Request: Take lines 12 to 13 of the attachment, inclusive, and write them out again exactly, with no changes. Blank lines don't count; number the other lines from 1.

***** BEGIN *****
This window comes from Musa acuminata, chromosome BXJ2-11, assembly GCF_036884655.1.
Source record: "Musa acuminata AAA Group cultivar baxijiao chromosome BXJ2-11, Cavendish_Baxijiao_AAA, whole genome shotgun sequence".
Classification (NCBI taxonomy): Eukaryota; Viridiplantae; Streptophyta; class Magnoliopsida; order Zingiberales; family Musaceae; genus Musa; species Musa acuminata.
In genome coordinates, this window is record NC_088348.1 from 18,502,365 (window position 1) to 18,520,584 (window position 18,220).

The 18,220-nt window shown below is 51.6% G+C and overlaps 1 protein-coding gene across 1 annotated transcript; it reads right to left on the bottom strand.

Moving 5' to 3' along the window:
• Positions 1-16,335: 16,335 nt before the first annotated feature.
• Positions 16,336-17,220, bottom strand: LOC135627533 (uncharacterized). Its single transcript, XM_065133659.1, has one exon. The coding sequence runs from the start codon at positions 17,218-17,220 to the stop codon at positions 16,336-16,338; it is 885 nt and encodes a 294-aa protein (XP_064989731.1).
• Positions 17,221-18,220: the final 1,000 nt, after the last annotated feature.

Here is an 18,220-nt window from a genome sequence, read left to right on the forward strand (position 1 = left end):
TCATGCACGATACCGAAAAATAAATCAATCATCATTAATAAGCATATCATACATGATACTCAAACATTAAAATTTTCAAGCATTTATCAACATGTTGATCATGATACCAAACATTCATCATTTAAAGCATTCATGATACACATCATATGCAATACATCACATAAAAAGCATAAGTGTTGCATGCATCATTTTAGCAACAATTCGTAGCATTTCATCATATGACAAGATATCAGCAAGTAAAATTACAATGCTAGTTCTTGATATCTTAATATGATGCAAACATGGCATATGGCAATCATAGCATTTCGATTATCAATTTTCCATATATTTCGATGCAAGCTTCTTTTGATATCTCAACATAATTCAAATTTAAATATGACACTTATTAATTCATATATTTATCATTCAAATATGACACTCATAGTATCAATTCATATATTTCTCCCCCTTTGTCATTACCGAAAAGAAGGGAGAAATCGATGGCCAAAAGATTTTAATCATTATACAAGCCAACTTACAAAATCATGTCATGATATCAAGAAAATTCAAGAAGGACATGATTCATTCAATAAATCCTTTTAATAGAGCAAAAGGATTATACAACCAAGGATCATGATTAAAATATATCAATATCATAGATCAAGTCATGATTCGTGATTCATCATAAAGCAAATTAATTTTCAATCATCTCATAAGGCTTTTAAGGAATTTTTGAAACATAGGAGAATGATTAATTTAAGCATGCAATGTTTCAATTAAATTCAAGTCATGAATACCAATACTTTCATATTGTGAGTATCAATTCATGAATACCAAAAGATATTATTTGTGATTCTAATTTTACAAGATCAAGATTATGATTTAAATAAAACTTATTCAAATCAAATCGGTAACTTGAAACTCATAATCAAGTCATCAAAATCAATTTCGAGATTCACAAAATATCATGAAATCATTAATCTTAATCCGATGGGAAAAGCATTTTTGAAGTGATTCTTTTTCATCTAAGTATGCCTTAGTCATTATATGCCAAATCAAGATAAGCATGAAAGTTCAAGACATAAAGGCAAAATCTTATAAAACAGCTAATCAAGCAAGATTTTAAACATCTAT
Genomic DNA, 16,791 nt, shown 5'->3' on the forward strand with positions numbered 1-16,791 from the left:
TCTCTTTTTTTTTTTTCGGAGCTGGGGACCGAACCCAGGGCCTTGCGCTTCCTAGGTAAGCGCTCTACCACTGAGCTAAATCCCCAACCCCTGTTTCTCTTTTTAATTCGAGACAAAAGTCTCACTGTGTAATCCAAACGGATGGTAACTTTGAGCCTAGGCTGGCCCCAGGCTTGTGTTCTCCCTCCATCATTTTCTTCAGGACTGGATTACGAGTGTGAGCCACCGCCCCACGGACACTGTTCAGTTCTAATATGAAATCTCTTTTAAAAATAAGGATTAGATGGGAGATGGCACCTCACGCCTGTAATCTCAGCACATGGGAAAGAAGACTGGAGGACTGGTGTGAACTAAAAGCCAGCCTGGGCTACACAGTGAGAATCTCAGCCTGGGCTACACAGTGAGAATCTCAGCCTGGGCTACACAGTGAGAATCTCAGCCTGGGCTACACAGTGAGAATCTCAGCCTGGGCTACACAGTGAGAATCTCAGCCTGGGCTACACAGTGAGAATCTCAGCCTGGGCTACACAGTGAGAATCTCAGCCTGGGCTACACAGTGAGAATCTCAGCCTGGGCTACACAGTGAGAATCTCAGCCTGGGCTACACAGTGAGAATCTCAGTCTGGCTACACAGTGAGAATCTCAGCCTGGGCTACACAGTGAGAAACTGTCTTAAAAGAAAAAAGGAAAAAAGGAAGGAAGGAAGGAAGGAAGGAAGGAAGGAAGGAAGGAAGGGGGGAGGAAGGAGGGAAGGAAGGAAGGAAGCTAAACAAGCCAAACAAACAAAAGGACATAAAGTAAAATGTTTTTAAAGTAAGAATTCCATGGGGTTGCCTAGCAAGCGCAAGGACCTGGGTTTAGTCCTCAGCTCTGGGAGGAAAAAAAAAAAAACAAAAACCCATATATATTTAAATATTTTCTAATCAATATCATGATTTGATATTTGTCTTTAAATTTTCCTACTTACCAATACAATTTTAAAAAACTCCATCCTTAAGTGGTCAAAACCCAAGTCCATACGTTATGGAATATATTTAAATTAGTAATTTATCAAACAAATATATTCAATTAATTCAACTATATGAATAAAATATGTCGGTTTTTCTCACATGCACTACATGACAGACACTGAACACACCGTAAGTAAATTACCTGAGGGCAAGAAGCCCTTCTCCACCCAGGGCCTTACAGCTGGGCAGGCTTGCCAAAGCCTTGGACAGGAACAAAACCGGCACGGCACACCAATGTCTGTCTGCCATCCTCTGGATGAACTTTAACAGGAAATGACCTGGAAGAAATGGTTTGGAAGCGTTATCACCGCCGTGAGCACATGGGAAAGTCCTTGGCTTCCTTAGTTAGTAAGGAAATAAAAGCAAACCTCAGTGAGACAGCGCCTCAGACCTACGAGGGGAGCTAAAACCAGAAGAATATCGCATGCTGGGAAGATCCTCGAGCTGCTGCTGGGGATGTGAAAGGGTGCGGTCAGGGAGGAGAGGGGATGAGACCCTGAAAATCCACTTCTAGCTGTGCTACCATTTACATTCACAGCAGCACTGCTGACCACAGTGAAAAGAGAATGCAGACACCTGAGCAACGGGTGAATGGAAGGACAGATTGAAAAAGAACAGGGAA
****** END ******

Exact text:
Genomic DNA, 16,791 nt, shown 5'->3' on the forward strand with positions numbered 1-16,791 from the left:
TCTCTTTTTTTTTTTTCGGAGCTGGGGACCGAACCCAGGGCCTTGCGCTTCCTAGGTAAGCGCTCTACCACTGAGCTAAATCCCCAACCCCTGTTTCTCTTTTTAATTCGAGACAAAAGTCTCACTGTGTAATCCAAACGGATGGTAACTTTGAGCCTAGGCTGGCCCCAGGCTTGTGTTCTCCCTCCATCATTTTCTTCAGGACTGGATTACGAGTGTGAGCCACCGCCCCACGGACACTGTTCAGTTCTAATATGAAATCTCTTTTAAAAATAAGGATTAGATGGGAGATGGCACCTCACGCCTGTAATCTCAGCACATGGGAAAGAAGACTGGAGGACTGGTGTGAACTAAAAGCCAGCCTGGGCTACACAGTGAGAATCTCAGCCTGGGCTACACAGTGAGAATCTCAGCCTGGGCTACACAGTGAGAATCTCAGCCTGGGCTACACAGTGAGAATCTCAGCCTGGGCTACACAGTGAGAATCTCAGCCTGGGCTACACAGTGAGAATCTCAGCCTGGGCTACACAGTGAGAATCTCAGCCTGGGCTACACAGTGAGAATCTCAGCCTGGGCTACACAGTGAGAATCTCAGCCTGGGCTACACAGTGAGAATCTCAGTCTGGCTACACAGTGAGAATCTCAGCCTGGGCTACACAGTGAGAAACTGTCTTAAAAGAAAAAAGGAAAAAAGGAAGGAAGGAAGGAAGGAAGGAAGGAAGGAAGGAAGGAAGGGGGGAGGAAGGAGGGAAGGAAGGAAGGAAGCTAAACAAGCCAAACAAACAAAAGGACATAAAGTAAAATGTTTTTAAAGTAAGAATTCCATGGGGTTGCCTAGCAAGCGCAAGGACCTGGGTTTAGTCCTCAGCTCTGGGAGGAAAAAAAAAAAAACAAAAACCCATATATATTTAAATATTTTCTAATCAATATCATGATTTGATATTTGTCTTTAAATTTTCCTACTTACCAATACAATTTTAAAAAACTCCATCCTTAAGTGGTCAAAACCCAAGTCCATACGTTATGGAATATATTTAAATTAGTAATTTATCAAACAAATATATTCAATTAATTCAACTATATGAATAAAATATGTCGGTTTTTCTCACATGCACTACATGACAGACACTGAACACACCGTAAGTAAATTACCTGAGGGCAAGAAGCCCTTCTCCACCCAGGGCCTTACAGCTGGGCAGGCTTGCCAAAGCCTTGGACAGGAACAAAACCGGCACGGCACACCAATGTCTGTCTGCCATCCTCTGGATGAACTTTAACAGGAAATGACCTGGAAGAAATGGTTTGGAAGCGTTATCACCGCCGTGAGCACATGGGAAAGTCCTTGGCTTCCTTAGTTAGTAAGGAAATAAAAGCAAACCTCAGTGAGACAGCGCCTCAGACCTACGAGGGGAGCTAAAACCAGAAGAATATCGCATGCTGGGAAGATCCTCGAGCTGCTGCTGGGGATGTGAAAGGGTGCGGTCAGGGAGGAGAGGGGATGAGACCCTGAAAATCCACTTCTAGCTGTGCTACCATTTACATTCACAGCAGCACTGCTGACCACAGTGAAAAGAGAATGCAGACACCTGAGCAACGGGTGAATGGAAGGACAGATTGAAAAAGAACAGGGAA